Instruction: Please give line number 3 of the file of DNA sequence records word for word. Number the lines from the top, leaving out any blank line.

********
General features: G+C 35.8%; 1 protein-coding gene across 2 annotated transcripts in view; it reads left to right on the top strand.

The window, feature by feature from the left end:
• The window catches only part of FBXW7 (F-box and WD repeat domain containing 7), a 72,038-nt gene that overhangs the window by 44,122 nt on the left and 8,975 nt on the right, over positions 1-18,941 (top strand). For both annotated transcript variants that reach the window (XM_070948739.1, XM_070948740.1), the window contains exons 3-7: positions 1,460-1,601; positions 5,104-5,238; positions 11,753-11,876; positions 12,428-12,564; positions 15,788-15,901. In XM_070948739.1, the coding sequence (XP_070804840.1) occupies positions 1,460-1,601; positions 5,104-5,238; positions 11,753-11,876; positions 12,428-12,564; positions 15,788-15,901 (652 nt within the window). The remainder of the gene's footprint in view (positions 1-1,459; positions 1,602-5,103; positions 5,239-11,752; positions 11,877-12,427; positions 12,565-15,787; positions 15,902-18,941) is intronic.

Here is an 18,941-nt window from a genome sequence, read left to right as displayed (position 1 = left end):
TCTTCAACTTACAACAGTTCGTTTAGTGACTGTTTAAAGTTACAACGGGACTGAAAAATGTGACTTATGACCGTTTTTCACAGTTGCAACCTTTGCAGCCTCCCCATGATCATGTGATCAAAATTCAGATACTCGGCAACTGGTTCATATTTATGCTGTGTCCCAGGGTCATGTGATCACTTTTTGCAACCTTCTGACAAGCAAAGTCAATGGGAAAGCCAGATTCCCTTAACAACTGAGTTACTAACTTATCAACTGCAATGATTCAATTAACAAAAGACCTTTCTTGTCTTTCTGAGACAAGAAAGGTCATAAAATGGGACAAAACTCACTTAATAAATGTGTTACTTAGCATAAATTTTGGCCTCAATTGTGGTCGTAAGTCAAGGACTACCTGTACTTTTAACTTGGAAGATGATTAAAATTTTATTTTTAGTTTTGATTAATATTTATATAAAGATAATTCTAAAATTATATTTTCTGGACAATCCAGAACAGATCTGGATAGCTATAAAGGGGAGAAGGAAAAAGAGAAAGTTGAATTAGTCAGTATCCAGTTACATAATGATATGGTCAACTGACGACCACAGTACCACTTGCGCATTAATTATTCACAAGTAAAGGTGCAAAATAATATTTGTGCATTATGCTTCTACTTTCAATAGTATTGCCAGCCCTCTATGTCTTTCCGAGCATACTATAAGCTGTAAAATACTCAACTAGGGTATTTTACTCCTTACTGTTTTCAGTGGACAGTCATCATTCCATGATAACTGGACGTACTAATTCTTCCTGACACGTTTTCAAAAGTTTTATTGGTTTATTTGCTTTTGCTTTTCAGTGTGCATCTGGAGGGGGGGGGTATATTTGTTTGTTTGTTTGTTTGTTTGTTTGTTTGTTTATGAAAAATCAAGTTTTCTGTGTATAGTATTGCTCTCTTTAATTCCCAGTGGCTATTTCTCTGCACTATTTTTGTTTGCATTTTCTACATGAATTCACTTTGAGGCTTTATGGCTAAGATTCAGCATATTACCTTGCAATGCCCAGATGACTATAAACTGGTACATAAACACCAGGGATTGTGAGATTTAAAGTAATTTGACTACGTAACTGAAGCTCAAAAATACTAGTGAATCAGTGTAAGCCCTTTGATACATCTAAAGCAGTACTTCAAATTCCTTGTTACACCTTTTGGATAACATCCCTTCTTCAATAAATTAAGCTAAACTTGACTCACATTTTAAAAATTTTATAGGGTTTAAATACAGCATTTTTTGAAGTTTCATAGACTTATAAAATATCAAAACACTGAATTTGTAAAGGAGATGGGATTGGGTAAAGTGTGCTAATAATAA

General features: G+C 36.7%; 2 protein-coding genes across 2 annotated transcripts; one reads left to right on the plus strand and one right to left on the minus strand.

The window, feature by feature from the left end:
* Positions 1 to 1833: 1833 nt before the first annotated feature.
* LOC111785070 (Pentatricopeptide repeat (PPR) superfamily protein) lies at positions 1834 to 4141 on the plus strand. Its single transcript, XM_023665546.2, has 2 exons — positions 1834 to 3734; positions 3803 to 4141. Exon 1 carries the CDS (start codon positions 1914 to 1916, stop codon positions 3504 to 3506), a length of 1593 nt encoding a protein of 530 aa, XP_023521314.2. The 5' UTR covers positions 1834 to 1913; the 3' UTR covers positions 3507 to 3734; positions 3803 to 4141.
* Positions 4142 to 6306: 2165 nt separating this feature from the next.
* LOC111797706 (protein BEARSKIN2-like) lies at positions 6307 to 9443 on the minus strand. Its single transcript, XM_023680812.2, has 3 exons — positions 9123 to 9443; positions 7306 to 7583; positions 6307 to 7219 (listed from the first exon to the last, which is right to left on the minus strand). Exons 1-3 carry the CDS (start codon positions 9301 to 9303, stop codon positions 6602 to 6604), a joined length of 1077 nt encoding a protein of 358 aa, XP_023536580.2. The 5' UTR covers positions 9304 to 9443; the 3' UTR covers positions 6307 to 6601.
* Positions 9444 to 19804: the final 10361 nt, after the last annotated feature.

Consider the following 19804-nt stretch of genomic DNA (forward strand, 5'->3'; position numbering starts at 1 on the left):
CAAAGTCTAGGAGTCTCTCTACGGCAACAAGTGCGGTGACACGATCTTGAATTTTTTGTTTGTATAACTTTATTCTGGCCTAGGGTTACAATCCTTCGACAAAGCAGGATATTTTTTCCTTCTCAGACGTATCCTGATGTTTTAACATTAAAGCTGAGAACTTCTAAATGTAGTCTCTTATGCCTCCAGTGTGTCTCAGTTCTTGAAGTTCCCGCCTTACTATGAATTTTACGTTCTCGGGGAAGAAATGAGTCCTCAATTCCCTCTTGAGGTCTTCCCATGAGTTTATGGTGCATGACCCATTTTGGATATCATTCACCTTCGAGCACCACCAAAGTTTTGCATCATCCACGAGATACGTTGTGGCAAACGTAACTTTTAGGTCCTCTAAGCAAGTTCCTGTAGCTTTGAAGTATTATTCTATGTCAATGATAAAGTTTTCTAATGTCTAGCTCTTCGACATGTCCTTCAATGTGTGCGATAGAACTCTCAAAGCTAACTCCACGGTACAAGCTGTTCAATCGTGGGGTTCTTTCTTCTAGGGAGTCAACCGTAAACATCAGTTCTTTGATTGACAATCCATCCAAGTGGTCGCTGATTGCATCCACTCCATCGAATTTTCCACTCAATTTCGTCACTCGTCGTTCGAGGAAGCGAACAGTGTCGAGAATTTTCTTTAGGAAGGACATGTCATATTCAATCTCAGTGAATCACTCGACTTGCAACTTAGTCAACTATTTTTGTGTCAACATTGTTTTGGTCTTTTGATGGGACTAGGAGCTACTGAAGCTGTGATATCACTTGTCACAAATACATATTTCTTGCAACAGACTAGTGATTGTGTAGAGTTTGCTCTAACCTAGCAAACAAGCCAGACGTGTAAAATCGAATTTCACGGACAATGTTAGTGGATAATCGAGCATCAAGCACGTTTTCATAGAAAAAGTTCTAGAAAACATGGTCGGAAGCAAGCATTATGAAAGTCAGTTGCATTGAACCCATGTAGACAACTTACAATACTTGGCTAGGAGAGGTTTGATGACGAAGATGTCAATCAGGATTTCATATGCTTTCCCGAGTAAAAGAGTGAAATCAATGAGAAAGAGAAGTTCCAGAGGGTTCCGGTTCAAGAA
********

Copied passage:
• The window catches only part of FBXW7 (F-box and WD repeat domain containing 7), a 72,038-nt gene that overhangs the window by 44,122 nt on the left and 8,975 nt on the right, over positions 1-18,941 (top strand). For both annotated transcript variants that reach the window (XM_070948739.1, XM_070948740.1), the window contains exons 3-7: positions 1,460-1,601; positions 5,104-5,238; positions 11,753-11,876; positions 12,428-12,564; positions 15,788-15,901. In XM_070948739.1, the coding sequence (XP_070804840.1) occupies positions 1,460-1,601; positions 5,104-5,238; positions 11,753-11,876; positions 12,428-12,564; positions 15,788-15,901 (652 nt within the window). The remainder of the gene's footprint in view (positions 1-1,459; positions 1,602-5,103; positions 5,239-11,752; positions 11,877-12,427; positions 12,565-15,787; positions 15,902-18,941) is intronic.